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Wilke Metal Products v. David Arch. Metals

ILLINOIS APPELLATE COURT — FIRST DISTRICT, FOURTH DIVISION.


JANUARY 22, 1968.

WILKE METAL PRODUCTS, INC., A CORPORATION, PLAINTIFF-APPELLANT,

v.

DAVID ARCHITECTURAL METALS, INC., A CORPORATION, DEFENDANT-APPELLEE.

Appeal from the Municipal Court of Cook County; the Hon. CHARLES P. HORAN, Judge, presiding. Reversed and remanded with directions.

MR. PRESIDING JUSTICE MCCORMICK DELIVERED THE OPINION OF THE COURT.

This is an appeal from the entry of an order by the Circuit Court of Cook County, First Municipal District, on June 11, 1965, finding for the plaintiff upon the issues joined on plaintiff's complaint, and assessing the plaintiff's damages at the sum of $8,404.80; further finding for the defendant on the issues joined on the defendant's counterclaim, and assessing defendant's damages at the sum of $12,989.88; and judgment order against plaintiff and in favor of defendant in the sum of $4,585.08 and costs.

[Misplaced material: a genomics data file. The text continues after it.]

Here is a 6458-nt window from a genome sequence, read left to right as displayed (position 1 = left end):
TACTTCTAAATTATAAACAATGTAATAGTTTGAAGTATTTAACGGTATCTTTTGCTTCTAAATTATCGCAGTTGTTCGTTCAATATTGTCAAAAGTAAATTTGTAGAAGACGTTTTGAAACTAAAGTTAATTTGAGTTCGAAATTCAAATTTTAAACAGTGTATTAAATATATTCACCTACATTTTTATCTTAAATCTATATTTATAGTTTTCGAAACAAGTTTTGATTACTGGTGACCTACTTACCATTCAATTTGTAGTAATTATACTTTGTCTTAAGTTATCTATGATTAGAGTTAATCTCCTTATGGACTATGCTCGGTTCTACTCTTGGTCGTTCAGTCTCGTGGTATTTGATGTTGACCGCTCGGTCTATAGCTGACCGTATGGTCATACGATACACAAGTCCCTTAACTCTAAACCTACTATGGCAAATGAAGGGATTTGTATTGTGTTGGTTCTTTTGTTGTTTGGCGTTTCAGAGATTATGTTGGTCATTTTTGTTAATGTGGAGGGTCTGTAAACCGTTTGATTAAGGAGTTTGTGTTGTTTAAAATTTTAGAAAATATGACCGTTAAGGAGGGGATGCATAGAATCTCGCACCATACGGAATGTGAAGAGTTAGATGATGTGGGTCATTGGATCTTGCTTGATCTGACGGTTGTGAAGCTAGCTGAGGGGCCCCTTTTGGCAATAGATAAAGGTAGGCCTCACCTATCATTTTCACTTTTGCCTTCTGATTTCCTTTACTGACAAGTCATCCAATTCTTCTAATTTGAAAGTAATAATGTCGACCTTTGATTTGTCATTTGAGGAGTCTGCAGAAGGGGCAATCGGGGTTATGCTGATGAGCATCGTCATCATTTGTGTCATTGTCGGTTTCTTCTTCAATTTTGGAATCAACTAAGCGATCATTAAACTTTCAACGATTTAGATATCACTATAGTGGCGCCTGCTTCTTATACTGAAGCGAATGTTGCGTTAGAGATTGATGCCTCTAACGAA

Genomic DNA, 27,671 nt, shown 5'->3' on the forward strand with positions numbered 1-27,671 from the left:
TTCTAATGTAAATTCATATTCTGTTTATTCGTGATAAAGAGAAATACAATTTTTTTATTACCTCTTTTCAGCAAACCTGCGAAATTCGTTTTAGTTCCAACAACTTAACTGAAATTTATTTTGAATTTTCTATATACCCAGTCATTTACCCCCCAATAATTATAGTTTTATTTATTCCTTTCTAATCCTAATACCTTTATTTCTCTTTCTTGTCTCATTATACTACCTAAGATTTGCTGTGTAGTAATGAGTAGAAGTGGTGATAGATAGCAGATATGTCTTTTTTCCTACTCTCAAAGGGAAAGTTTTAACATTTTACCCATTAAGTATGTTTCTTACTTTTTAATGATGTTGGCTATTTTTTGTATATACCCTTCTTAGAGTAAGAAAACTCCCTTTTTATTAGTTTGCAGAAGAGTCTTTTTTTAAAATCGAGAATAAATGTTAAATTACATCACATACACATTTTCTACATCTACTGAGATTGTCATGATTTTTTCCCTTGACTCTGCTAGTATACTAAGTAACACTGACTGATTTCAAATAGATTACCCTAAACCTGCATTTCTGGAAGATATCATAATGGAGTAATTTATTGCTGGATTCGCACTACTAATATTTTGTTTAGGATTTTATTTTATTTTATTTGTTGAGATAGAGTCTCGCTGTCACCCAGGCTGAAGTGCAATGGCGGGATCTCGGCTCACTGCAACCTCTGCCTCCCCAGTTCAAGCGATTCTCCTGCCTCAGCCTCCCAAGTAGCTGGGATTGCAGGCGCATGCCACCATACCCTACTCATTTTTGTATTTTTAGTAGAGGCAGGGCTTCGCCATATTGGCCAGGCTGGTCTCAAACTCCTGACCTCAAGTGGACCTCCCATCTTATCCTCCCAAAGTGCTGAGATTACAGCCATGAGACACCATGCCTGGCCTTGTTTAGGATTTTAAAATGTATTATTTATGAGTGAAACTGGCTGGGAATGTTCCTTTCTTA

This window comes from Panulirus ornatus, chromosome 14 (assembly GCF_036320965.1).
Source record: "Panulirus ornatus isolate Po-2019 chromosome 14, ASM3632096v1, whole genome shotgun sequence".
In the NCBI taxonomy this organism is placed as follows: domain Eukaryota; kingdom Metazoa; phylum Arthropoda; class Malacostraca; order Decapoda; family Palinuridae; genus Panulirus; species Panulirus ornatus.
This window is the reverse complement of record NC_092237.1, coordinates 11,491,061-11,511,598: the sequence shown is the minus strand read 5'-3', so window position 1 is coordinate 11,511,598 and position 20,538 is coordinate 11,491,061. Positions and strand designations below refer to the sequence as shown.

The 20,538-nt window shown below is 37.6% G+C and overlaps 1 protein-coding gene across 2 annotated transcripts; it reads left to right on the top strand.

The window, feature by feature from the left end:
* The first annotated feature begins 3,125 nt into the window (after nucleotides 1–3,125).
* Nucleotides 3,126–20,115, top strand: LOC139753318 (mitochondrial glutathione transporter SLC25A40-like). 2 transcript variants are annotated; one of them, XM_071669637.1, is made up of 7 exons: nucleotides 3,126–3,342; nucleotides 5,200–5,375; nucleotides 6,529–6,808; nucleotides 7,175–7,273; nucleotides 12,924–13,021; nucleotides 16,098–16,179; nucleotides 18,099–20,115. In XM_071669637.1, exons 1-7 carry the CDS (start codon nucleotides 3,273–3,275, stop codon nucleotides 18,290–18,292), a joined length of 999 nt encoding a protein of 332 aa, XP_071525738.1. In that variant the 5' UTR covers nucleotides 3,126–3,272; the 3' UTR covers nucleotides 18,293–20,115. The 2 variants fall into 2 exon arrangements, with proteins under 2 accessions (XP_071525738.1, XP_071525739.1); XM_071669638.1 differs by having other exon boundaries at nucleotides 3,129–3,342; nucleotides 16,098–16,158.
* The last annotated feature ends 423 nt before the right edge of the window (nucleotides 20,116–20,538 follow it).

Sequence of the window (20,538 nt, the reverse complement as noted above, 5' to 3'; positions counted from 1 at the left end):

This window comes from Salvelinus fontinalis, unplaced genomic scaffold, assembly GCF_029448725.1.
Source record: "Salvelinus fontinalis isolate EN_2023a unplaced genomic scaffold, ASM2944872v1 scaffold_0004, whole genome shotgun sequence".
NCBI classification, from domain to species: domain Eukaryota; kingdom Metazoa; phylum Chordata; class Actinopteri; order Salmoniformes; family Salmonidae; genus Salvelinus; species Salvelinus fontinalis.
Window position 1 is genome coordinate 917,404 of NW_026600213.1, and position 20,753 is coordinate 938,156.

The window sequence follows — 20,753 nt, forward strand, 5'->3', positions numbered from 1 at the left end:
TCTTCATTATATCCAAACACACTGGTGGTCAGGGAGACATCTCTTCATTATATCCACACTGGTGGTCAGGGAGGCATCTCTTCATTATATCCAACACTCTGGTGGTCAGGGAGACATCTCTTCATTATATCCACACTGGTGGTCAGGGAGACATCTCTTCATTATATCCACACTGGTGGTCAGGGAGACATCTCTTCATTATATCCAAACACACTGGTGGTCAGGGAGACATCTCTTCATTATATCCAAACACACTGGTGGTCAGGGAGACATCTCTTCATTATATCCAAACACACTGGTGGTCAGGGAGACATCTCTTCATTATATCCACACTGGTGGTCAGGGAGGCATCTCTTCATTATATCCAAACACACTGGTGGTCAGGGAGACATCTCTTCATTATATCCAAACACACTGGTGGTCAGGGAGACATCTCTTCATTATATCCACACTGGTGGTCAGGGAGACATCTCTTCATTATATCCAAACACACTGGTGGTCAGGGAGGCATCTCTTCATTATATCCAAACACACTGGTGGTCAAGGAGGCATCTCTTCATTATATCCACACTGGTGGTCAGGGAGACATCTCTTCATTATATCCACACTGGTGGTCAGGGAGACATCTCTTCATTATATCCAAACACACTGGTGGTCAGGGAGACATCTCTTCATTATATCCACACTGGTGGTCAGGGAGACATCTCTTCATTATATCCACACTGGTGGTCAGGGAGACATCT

On September 12, 1961, the plaintiff, Wilke Metal Products, Inc. (hereafter referred to as Wilke), filed its complaint to recover an unpaid balance of $8,404.80 for windows sold and delivered to the defendant, David Architectural Metals (hereafter referred to as David). The complaint further alleged that there was due interest at 5 percent per annum caused by the vexatious delay of the defendant in making payment to plaintiff.

On October 19, 1961, David filed its defense and counterclaim, setting out as defense that Wilke had failed to fabricate and furnish said windows in accordance with the plans, specifications and architectural drawings agreed upon. David's counterclaim alleged that subsequent to the installation of said windows it was determined that the windows were improperly fabricated and were not in accordance with plans, specifications and architectural drawings; that David made demand upon Wilke to correct the defect, but Wilke refused to do so, and David was required to furnish labor and materials in order to make the corrections in the windows; and that David expended the sum of $13,649.20 for such labor and materials.